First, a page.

History of Canada and the Holocaust
While Canada did not directly experience the Holocaust, it was impacted in many ways by the tragedy. Canada's restrictive immigration policies at the time largely closed the door on Jews seeking to flee Europe. This included 937 Jewish passengers of the M.S. St. Louis, who were refused entry into Canada, and many subsequently died in the Holocaust.
As a result of Canada's wartime policies, nearly 2,300 men were interned as "enemy aliens" in camps across Canada between 1940 and 1943. These were mostly Jewish refugees from Austria and Germany.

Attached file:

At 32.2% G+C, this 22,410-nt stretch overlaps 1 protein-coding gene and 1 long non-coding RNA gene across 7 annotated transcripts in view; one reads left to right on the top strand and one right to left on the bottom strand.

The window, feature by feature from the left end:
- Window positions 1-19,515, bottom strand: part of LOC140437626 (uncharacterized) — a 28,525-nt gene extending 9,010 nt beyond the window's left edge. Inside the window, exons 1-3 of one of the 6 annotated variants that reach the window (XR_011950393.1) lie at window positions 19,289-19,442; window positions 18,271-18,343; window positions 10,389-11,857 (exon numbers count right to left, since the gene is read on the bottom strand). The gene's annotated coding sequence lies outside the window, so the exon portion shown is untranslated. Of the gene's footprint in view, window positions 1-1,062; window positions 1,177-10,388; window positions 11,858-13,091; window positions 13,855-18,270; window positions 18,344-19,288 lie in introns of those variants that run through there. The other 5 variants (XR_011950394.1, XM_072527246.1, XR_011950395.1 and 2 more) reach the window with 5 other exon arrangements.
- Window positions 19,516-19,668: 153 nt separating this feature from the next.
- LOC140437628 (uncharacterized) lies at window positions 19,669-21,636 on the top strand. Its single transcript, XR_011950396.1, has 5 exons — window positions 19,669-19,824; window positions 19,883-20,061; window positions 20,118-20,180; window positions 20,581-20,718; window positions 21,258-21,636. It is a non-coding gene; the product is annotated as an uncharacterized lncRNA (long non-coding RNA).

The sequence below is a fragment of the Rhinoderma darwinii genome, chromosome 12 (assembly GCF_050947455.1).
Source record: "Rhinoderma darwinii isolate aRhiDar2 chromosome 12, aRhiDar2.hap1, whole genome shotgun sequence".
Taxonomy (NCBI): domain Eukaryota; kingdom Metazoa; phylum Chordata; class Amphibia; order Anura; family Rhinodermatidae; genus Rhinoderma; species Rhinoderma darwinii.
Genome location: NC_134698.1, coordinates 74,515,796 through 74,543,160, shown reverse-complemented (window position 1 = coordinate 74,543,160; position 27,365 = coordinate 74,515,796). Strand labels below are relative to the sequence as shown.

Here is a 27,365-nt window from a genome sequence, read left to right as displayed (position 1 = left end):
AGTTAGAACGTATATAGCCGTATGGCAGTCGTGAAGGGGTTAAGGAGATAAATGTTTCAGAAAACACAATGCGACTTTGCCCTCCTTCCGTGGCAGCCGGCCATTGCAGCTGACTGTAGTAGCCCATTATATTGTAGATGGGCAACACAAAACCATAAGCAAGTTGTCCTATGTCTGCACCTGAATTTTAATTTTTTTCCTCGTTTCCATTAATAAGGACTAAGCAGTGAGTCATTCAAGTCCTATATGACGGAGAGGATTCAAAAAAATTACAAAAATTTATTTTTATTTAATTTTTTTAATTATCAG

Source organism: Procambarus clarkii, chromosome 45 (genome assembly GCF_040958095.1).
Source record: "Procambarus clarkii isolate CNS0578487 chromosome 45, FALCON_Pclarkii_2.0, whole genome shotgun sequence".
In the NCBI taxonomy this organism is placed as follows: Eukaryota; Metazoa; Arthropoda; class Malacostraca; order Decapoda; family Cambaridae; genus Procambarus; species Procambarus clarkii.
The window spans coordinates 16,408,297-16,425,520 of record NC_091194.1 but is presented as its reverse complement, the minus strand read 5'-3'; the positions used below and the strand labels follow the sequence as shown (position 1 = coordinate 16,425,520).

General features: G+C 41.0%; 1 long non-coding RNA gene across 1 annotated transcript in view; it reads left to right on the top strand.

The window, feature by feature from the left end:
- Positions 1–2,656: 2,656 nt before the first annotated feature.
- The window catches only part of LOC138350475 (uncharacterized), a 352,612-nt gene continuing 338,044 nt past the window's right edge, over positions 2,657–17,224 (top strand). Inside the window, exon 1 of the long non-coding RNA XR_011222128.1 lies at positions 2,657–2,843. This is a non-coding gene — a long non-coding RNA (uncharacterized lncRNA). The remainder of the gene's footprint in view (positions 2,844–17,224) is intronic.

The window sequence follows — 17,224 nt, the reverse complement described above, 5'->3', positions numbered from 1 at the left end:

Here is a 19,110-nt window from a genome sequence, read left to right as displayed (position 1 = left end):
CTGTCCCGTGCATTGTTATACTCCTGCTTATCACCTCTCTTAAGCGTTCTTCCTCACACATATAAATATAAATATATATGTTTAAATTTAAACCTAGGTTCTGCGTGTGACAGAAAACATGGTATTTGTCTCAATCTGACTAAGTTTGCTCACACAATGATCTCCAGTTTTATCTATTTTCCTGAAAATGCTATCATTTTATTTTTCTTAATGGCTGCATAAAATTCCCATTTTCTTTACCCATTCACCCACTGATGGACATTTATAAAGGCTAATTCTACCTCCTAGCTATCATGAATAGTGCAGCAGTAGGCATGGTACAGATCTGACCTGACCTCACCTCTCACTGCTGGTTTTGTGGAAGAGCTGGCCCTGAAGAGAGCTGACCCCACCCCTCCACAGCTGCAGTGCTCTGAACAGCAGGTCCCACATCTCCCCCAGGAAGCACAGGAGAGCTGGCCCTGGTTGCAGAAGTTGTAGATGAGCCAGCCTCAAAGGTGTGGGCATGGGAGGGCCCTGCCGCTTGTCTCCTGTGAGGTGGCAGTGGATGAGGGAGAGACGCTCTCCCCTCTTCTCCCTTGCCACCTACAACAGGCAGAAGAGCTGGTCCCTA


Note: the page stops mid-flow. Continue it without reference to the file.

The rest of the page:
The Canadian experience of the Holocaust was also one of resilience and hope. In April 1945, Canadian forces liberated the Westerbork Transit Camp in the Netherlands, including 900 Dutch Jews who were still interned there.
As a nation, Canada has also been profoundly shaped by approximately 40,000 Holocaust survivors, who resettled across the country after the war. Today, Canadians remember the Holocaust, commemorate its victims, and renew the commitment to fight against racism, discrimination and anti-Semitism.
In 2010, Canada led the development of the Ottawa Protocol on Combating Antisemitism. This international action plan will help nations measure their progress in the fight against antisemitism. In 2011, Canada became the first country to sign the Protocol.
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